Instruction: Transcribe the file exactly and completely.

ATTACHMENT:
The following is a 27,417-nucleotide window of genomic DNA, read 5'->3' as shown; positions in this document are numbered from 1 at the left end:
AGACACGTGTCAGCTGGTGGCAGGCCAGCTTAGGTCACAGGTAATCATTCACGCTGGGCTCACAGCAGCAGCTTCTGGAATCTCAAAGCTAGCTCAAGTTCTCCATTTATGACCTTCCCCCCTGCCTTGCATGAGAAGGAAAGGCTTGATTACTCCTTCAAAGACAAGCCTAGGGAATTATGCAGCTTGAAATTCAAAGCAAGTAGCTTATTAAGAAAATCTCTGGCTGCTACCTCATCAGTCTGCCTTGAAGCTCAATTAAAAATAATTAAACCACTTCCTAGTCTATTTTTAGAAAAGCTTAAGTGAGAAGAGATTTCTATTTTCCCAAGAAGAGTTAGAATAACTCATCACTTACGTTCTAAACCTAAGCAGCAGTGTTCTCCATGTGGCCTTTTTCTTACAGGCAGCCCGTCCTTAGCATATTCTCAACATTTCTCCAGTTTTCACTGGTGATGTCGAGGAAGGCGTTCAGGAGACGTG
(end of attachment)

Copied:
The following is a 27,417-nucleotide window of genomic DNA, read 5'->3' as shown; positions in this document are numbered from 1 at the left end:
AGACACGTGTCAGCTGGTGGCAGGCCAGCTTAGGTCACAGGTAATCATTCACGCTGGGCTCACAGCAGCAGCTTCTGGAATCTCAAAGCTAGCTCAAGTTCTCCATTTATGACCTTCCCCCCTGCCTTGCATGAGAAGGAAAGGCTTGATTACTCCTTCAAAGACAAGCCTAGGGAATTATGCAGCTTGAAATTCAAAGCAAGTAGCTTATTAAGAAAATCTCTGGCTGCTACCTCATCAGTCTGCCTTGAAGCTCAATTAAAAATAATTAAACCACTTCCTAGTCTATTTTTAGAAAAGCTTAAGTGAGAAGAGATTTCTATTTTCCCAAGAAGAGTTAGAATAACTCATCACTTACGTTCTAAACCTAAGCAGCAGTGTTCTCCATGTGGCCTTTTTCTTACAGGCAGCCCGTCCTTAGCATATTCTCAACATTTCTCCAGTTTTCACTGGTGATGTCGAGGAAGGCGTTCAGGAGACGTG